Why did the real rates shoot up during 2008 Crisis?
- During times of economic distress, investors turn to the risk-free government backed debt. This is precisely what happened during the months leading to the 2008, TIPS yield fell due to flight-to-safety (As more investors demand these securities, the prices of the bonds increase. As yields are inversely proportional to price, increase in prices reduce the yield.)
- After the 2008 Lehman Collapse however, the yield on TIPS aka the real interest rate shot up because Lehman had exposure to TIPS under ‘repo’ exposures and as collaterals. After the collapse, they were forced to sell TIPS, thereby depressing their prices.
- Additionally, a few commodity funds also had to offload TIPS in the face of falling commodity prices, to maintain their target asset weights.
Another motivation for an investor to hold TIPS is to get compensated for the loss in purchasing power. To analyse this, let’s have a look at the 5-year Break even rate. The breakeven inflation rate represents a measure of expected inflation derived from 5-Year Treasury Constant Maturity Securities (BC_5YEAR) and 5-Year Treasury Inflation-Indexed Constant Maturity Securities. The latest value implies what market participants expect average inflation to be in the next 5 years.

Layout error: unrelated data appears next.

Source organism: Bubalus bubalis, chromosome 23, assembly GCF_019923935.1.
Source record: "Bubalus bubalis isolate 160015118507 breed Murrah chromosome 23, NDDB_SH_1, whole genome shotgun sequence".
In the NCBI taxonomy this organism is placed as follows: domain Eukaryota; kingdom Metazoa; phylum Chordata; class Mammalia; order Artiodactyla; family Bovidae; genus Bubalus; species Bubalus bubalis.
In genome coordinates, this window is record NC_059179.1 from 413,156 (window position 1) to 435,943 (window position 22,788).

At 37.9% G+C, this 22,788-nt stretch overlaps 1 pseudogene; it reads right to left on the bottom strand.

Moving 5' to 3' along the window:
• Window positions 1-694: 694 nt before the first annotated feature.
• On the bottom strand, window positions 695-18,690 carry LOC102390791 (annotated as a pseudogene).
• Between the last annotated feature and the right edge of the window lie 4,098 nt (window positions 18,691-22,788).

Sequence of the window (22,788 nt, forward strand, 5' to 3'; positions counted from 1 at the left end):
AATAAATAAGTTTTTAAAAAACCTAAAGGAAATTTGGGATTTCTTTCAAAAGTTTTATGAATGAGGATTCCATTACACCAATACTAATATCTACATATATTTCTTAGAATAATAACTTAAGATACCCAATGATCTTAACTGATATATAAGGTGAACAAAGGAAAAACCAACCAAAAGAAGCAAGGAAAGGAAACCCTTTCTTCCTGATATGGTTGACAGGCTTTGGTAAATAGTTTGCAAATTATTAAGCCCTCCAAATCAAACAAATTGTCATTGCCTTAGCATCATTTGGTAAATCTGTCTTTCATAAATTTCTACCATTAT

Investors would prefer to hold TIPS, if they expect inflation to be greater than the breakeven rate; otherwise, they would prefer nominal bonds. The inflation expectation is currently around 0.78%. If we analyse the recent TIPS behaviour, TIPS yield has increased indicating that TIPS prices have been falling due to selling pressures. An investor would hold TIPS only when he anticipates inflation to be greater than the break-even rate. Therefore, here, investors are expecting lower inflation as compared to the break-even rate. This can be substantiated further with the recent release stating that U.S. unemployment rate could reach 30% in the second quarter, thereby indicating a possible deflationary rather than inflationary trend in the US economy.